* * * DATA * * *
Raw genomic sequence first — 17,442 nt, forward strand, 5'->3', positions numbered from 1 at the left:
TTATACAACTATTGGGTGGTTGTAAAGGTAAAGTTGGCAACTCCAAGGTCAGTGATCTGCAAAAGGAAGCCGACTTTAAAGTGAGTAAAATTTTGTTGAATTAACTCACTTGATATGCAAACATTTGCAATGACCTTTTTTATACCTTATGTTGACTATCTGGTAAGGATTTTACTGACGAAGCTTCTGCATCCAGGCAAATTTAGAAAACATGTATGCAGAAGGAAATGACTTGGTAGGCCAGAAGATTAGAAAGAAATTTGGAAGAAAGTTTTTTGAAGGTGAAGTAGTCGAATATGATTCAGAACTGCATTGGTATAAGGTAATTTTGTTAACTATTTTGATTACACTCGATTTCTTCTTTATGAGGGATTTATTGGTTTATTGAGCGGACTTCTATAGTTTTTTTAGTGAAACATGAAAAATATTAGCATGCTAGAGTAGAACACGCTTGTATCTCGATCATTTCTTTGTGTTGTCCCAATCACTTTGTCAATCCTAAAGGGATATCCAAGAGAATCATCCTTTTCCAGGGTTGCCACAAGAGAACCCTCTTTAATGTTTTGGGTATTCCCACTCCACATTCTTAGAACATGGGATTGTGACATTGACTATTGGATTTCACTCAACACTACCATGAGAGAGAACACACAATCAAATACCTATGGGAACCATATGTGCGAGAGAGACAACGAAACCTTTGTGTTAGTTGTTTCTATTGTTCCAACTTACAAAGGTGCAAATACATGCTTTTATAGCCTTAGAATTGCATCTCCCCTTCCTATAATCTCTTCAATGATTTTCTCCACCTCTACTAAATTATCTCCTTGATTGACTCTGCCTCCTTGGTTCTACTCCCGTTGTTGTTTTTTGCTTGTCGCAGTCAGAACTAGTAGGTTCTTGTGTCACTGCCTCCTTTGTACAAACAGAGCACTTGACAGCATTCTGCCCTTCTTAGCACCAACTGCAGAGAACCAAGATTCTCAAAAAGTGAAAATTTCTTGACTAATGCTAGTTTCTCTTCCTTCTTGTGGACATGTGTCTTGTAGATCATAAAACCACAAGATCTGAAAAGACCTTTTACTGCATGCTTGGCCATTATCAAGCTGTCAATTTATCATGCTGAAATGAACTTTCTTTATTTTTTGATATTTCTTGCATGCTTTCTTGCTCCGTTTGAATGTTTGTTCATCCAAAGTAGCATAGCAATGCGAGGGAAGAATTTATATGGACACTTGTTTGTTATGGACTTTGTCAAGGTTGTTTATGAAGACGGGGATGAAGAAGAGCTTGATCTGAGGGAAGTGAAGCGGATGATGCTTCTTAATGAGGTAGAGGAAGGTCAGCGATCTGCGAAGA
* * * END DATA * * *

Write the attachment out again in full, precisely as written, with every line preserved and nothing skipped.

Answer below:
Raw genomic sequence first — 17,442 nt, forward strand, 5'->3', positions numbered from 1 at the left:
TTATACAACTATTGGGTGGTTGTAAAGGTAAAGTTGGCAACTCCAAGGTCAGTGATCTGCAAAAGGAAGCCGACTTTAAAGTGAGTAAAATTTTGTTGAATTAACTCACTTGATATGCAAACATTTGCAATGACCTTTTTTATACCTTATGTTGACTATCTGGTAAGGATTTTACTGACGAAGCTTCTGCATCCAGGCAAATTTAGAAAACATGTATGCAGAAGGAAATGACTTGGTAGGCCAGAAGATTAGAAAGAAATTTGGAAGAAAGTTTTTTGAAGGTGAAGTAGTCGAATATGATTCAGAACTGCATTGGTATAAGGTAATTTTGTTAACTATTTTGATTACACTCGATTTCTTCTTTATGAGGGATTTATTGGTTTATTGAGCGGACTTCTATAGTTTTTTTAGTGAAACATGAAAAATATTAGCATGCTAGAGTAGAACACGCTTGTATCTCGATCATTTCTTTGTGTTGTCCCAATCACTTTGTCAATCCTAAAGGGATATCCAAGAGAATCATCCTTTTCCAGGGTTGCCACAAGAGAACCCTCTTTAATGTTTTGGGTATTCCCACTCCACATTCTTAGAACATGGGATTGTGACATTGACTATTGGATTTCACTCAACACTACCATGAGAGAGAACACACAATCAAATACCTATGGGAACCATATGTGCGAGAGAGACAACGAAACCTTTGTGTTAGTTGTTTCTATTGTTCCAACTTACAAAGGTGCAAATACATGCTTTTATAGCCTTAGAATTGCATCTCCCCTTCCTATAATCTCTTCAATGATTTTCTCCACCTCTACTAAATTATCTCCTTGATTGACTCTGCCTCCTTGGTTCTACTCCCGTTGTTGTTTTTTGCTTGTCGCAGTCAGAACTAGTAGGTTCTTGTGTCACTGCCTCCTTTGTACAAACAGAGCACTTGACAGCATTCTGCCCTTCTTAGCACCAACTGCAGAGAACCAAGATTCTCAAAAAGTGAAAATTTCTTGACTAATGCTAGTTTCTCTTCCTTCTTGTGGACATGTGTCTTGTAGATCATAAAACCACAAGATCTGAAAAGACCTTTTACTGCATGCTTGGCCATTATCAAGCTGTCAATTTATCATGCTGAAATGAACTTTCTTTATTTTTTGATATTTCTTGCATGCTTTCTTGCTCCGTTTGAATGTTTGTTCATCCAAAGTAGCATAGCAATGCGAGGGAAGAATTTATATGGACACTTGTTTGTTATGGACTTTGTCAAGGTTGTTTATGAAGACGGGGATGAAGAAGAGCTTGATCTGAGGGAAGTGAAGCGGATGATGCTTCTTAATGAGGTAGAGGAAGGTCAGCGATCTGCGAAGA